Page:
The choices that patients and clinicians make when dealing with cancer are dictated by time, whether they are arranging for screening mammography and colonoscopy, compiling treatment plans, or determining follow-up intervals and the age of freedom from follow-up.
The choices that patients and clinicians make when dealing with cancer are dictated by time, whether they are arranging for screening mammography and colonoscopy, compiling treatment plans, or determining follow-up intervals and the age of freedom from follow-up. While a patient who has received a diagnosis of metastatic cancer may have a rather limited amount of remaining time and may require prognostication in the order of weeks, patient with early cancers may require reassurance that waiting a few weeks for their surgery is not going to cause them undo harm. While to some it may appear that the clinician is justifying a scheduling delay, the reality is that “the tumor has been there for years, after all.”
Patrone et al present an interesting analysis of retrospective and prospective studies examining local recurrence rates after primary surgical management of breast, lung, and rectal cancers. By using an extrapolation of Collins’ law, the authors correlate the time to local recurrence with the age of the index lesion, suggesting that breast cancers typically have an age of 5 to 6 years at diagnosis, and that lung and rectal cancers have an age of 3 to 4 years. Collins’ law was initially applied to pediatric Wilms tumors as a method for determining the period of risk for disease recurrence on the basis of the child’s age at diagnosis plus 9 months, the assumed maximum age of the tumor. This method has been validated in other pediatric cancers, including medulloblastoma, ependymoma, and neuroblastoma, as a reliable way to estimate the age after which a child may be considered to be free from risk of further cancer recurrence.[2-4]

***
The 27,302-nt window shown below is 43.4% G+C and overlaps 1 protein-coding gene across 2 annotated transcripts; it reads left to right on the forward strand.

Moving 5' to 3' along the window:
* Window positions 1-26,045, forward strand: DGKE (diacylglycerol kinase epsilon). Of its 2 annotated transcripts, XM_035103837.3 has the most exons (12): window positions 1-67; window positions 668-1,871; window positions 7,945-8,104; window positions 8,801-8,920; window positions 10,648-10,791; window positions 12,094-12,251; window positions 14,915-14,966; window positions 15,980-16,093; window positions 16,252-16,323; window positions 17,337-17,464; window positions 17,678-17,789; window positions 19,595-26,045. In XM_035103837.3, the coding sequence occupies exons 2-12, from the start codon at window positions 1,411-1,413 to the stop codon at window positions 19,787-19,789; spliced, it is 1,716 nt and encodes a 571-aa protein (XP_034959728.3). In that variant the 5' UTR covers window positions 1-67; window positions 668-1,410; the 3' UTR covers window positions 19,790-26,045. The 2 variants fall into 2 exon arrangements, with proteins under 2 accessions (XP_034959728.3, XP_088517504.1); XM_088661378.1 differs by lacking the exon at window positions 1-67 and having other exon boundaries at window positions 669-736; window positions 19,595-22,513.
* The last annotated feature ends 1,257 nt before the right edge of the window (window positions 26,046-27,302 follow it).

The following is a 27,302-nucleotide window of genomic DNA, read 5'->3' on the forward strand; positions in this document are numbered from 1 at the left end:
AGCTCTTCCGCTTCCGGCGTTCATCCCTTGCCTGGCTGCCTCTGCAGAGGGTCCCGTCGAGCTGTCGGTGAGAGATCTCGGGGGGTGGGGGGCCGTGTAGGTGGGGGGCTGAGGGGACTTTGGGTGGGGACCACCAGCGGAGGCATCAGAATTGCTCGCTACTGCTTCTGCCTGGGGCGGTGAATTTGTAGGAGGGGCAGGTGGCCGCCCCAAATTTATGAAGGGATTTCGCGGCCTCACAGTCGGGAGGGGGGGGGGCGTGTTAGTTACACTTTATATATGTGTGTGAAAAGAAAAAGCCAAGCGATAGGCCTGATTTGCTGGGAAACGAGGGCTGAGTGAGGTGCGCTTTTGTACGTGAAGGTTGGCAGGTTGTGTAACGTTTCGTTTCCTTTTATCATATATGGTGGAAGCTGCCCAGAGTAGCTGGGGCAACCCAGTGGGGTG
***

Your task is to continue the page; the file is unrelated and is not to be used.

Using Collins’ law requires the assumption that tumor growth rates are constant over time, which allows equivalence between the rate of growth of the index lesion and that of the recurrence. Such a view may be considered overly simplistic, since Gompertzian growth dynamics, in which growth rates are faster with smaller tumors and slower with larger tumors, has largely supplanted the former concept of exponential tumor growth with a linear rate constant.[5,6] This inverse relationship between tumor growth rates and tumor size is not accounted for by Collins’ law, and the applicability of this theory may be limited to certain tumors at an early stage of growth dynamics, as has been manifest in its utility in pediatric tumors with potential embryonic origin. Furthermore, the application of Collins’ law does not account for tumor dormancy, a phenomenon of cellular quiescence that may explain drug resistance and some late recurrences.[7,8] Despite this, the generalizations made by the authors provide us with a crude but valuable estimate of tumor age based on tumor primary, and more importantly, they give us insight into the concept of tumor kinetics.